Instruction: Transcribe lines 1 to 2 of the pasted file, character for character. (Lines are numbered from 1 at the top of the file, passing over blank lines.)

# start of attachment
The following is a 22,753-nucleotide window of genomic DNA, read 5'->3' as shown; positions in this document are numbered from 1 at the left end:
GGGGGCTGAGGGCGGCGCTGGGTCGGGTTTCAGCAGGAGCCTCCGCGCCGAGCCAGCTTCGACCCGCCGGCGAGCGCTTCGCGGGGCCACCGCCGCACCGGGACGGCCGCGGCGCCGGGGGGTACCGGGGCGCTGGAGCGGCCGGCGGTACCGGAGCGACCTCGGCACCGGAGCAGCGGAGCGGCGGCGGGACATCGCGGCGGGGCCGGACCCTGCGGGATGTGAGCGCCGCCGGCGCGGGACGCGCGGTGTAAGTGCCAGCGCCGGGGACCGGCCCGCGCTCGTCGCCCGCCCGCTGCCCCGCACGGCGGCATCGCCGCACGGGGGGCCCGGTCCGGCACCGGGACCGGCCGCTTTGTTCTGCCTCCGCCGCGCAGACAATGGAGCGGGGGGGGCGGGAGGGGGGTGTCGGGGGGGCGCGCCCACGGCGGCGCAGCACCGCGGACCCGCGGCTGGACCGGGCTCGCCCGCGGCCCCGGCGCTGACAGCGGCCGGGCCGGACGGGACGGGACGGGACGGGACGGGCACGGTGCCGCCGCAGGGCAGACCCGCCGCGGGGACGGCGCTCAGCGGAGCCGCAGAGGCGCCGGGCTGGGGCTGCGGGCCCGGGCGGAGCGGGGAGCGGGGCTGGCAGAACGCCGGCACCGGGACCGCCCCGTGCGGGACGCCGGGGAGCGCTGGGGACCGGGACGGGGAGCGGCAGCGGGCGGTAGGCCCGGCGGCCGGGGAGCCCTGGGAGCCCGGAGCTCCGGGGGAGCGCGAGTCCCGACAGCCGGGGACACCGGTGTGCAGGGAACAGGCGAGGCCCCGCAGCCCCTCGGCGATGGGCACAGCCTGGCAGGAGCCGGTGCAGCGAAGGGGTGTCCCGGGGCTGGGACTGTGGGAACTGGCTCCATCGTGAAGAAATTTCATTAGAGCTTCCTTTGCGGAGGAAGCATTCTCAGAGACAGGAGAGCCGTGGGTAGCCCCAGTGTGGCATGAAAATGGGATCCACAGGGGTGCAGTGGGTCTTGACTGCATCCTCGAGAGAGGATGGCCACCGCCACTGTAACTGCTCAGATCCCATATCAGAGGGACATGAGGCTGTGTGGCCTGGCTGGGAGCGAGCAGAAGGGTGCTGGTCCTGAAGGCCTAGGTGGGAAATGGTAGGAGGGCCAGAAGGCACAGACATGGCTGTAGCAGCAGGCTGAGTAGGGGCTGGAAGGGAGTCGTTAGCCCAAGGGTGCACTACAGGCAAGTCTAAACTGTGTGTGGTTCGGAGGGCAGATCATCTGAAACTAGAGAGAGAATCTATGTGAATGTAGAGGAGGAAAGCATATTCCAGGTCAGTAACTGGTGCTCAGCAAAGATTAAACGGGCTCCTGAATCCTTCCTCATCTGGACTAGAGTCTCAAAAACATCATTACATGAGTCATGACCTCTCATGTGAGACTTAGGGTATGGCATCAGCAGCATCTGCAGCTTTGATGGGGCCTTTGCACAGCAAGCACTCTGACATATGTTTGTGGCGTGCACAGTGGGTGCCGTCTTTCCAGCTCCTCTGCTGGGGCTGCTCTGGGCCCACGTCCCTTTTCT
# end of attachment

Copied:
The following is a 22,753-nucleotide window of genomic DNA, read 5'->3' as shown; positions in this document are numbered from 1 at the left end:
GGGGGCTGAGGGCGGCGCTGGGTCGGGTTTCAGCAGGAGCCTCCGCGCCGAGCCAGCTTCGACCCGCCGGCGAGCGCTTCGCGGGGCCACCGCCGCACCGGGACGGCCGCGGCGCCGGGGGGTACCGGGGCGCTGGAGCGGCCGGCGGTACCGGAGCGACCTCGGCACCGGAGCAGCGGAGCGGCGGCGGGACATCGCGGCGGGGCCGGACCCTGCGGGATGTGAGCGCCGCCGGCGCGGGACGCGCGGTGTAAGTGCCAGCGCCGGGGACCGGCCCGCGCTCGTCGCCCGCCCGCTGCCCCGCACGGCGGCATCGCCGCACGGGGGGCCCGGTCCGGCACCGGGACCGGCCGCTTTGTTCTGCCTCCGCCGCGCAGACAATGGAGCGGGGGGGGCGGGAGGGGGGTGTCGGGGGGGCGCGCCCACGGCGGCGCAGCACCGCGGACCCGCGGCTGGACCGGGCTCGCCCGCGGCCCCGGCGCTGACAGCGGCCGGGCCGGACGGGACGGGACGGGACGGGACGGGCACGGTGCCGCCGCAGGGCAGACCCGCCGCGGGGACGGCGCTCAGCGGAGCCGCAGAGGCGCCGGGCTGGGGCTGCGGGCCCGGGCGGAGCGGGGAGCGGGGCTGGCAGAACGCCGGCACCGGGACCGCCCCGTGCGGGACGCCGGGGAGCGCTGGGGACCGGGACGGGGAGCGGCAGCGGGCGGTAGGCCCGGCGGCCGGGGAGCCCTGGGAGCCCGGAGCTCCGGGGGAGCGCGAGTCCCGACAGCCGGGGACACCGGTGTGCAGGGAACAGGCGAGGCCCCGCAGCCCCTCGGCGATGGGCACAGCCTGGCAGGAGCCGGTGCAGCGAAGGGGTGTCCCGGGGCTGGGACTGTGGGAACTGGCTCCATCGTGAAGAAATTTCATTAGAGCTTCCTTTGCGGAGGAAGCATTCTCAGAGACAGGAGAGCCGTGGGTAGCCCCAGTGTGGCATGAAAATGGGATCCACAGGGGTGCAGTGGGTCTTGACTGCATCCTCGAGAGAGGATGGCCACCGCCACTGTAACTGCTCAGATCCCATATCAGAGGGACATGAGGCTGTGTGGCCTGGCTGGGAGCGAGCAGAAGGGTGCTGGTCCTGAAGGCCTAGGTGGGAAATGGTAGGAGGGCCAGAAGGCACAGACATGGCTGTAGCAGCAGGCTGAGTAGGGGCTGGAAGGGAGTCGTTAGCCCAAGGGTGCACTACAGGCAAGTCTAAACTGTGTGTGGTTCGGAGGGCAGATCATCTGAAACTAGAGAGAGAATCTATGTGAATGTAGAGGAGGAAAGCATATTCCAGGTCAGTAACTGGTGCTCAGCAAAGATTAAACGGGCTCCTGAATCCTTCCTCATCTGGACTAGAGTCTCAAAAACATCATTACATGAGTCATGACCTCTCATGTGAGACTTAGGGTATGGCATCAGCAGCATCTGCAGCTTTGATGGGGCCTTTGCACAGCAAGCACTCTGACATATGTTTGTGGCGTGCACAGTGGGTGCCGTCTTTCCAGCTCCTCTGCTGGGGCTGCTCTGGGCCCACGTCCCTTTTCT